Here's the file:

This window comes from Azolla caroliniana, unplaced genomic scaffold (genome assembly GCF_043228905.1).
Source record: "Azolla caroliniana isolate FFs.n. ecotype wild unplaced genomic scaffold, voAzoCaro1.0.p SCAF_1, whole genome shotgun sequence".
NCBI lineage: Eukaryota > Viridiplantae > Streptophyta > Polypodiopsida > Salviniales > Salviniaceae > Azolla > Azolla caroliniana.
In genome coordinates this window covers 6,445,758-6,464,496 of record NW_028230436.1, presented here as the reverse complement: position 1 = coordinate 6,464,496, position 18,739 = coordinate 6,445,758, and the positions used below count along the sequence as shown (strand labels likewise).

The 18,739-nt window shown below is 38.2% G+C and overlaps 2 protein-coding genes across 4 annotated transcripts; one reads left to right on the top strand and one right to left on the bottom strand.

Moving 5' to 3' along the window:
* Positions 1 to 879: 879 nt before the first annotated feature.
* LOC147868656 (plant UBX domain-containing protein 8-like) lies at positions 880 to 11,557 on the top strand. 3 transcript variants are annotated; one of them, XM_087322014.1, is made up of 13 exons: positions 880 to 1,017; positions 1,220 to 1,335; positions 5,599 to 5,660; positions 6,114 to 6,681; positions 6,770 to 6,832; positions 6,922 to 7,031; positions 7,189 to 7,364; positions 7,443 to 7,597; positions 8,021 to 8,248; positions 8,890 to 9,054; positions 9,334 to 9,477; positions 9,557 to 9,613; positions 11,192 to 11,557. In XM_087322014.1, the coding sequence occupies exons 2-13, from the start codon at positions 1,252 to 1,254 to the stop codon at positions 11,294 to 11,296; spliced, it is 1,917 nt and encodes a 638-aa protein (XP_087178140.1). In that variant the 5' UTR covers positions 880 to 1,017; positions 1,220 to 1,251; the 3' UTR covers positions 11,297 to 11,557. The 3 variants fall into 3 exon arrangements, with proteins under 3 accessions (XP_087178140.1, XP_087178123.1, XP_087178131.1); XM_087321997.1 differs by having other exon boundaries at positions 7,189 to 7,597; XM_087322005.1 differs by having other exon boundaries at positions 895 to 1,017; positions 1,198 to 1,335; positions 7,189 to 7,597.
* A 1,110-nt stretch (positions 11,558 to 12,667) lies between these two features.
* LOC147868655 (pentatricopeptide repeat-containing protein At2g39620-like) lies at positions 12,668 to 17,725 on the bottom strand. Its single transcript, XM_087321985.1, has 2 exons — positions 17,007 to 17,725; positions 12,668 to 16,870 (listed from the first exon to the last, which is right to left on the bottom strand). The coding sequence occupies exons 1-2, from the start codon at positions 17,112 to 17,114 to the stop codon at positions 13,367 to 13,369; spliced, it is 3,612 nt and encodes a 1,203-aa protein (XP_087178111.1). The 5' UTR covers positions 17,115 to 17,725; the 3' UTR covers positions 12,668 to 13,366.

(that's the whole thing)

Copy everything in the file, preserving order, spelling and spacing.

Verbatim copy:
This window comes from Azolla caroliniana, unplaced genomic scaffold (genome assembly GCF_043228905.1).
Source record: "Azolla caroliniana isolate FFs.n. ecotype wild unplaced genomic scaffold, voAzoCaro1.0.p SCAF_1, whole genome shotgun sequence".
NCBI lineage: Eukaryota > Viridiplantae > Streptophyta > Polypodiopsida > Salviniales > Salviniaceae > Azolla > Azolla caroliniana.
In genome coordinates this window covers 6,445,758-6,464,496 of record NW_028230436.1, presented here as the reverse complement: position 1 = coordinate 6,464,496, position 18,739 = coordinate 6,445,758, and the positions used below count along the sequence as shown (strand labels likewise).

The 18,739-nt window shown below is 38.2% G+C and overlaps 2 protein-coding genes across 4 annotated transcripts; one reads left to right on the top strand and one right to left on the bottom strand.

Moving 5' to 3' along the window:
* Positions 1 to 879: 879 nt before the first annotated feature.
* LOC147868656 (plant UBX domain-containing protein 8-like) lies at positions 880 to 11,557 on the top strand. 3 transcript variants are annotated; one of them, XM_087322014.1, is made up of 13 exons: positions 880 to 1,017; positions 1,220 to 1,335; positions 5,599 to 5,660; positions 6,114 to 6,681; positions 6,770 to 6,832; positions 6,922 to 7,031; positions 7,189 to 7,364; positions 7,443 to 7,597; positions 8,021 to 8,248; positions 8,890 to 9,054; positions 9,334 to 9,477; positions 9,557 to 9,613; positions 11,192 to 11,557. In XM_087322014.1, the coding sequence occupies exons 2-13, from the start codon at positions 1,252 to 1,254 to the stop codon at positions 11,294 to 11,296; spliced, it is 1,917 nt and encodes a 638-aa protein (XP_087178140.1). In that variant the 5' UTR covers positions 880 to 1,017; positions 1,220 to 1,251; the 3' UTR covers positions 11,297 to 11,557. The 3 variants fall into 3 exon arrangements, with proteins under 3 accessions (XP_087178140.1, XP_087178123.1, XP_087178131.1); XM_087321997.1 differs by having other exon boundaries at positions 7,189 to 7,597; XM_087322005.1 differs by having other exon boundaries at positions 895 to 1,017; positions 1,198 to 1,335; positions 7,189 to 7,597.
* A 1,110-nt stretch (positions 11,558 to 12,667) lies between these two features.
* LOC147868655 (pentatricopeptide repeat-containing protein At2g39620-like) lies at positions 12,668 to 17,725 on the bottom strand. Its single transcript, XM_087321985.1, has 2 exons — positions 17,007 to 17,725; positions 12,668 to 16,870 (listed from the first exon to the last, which is right to left on the bottom strand). The coding sequence occupies exons 1-2, from the start codon at positions 17,112 to 17,114 to the stop codon at positions 13,367 to 13,369; spliced, it is 3,612 nt and encodes a 1,203-aa protein (XP_087178111.1). The 5' UTR covers positions 17,115 to 17,725; the 3' UTR covers positions 12,668 to 13,366.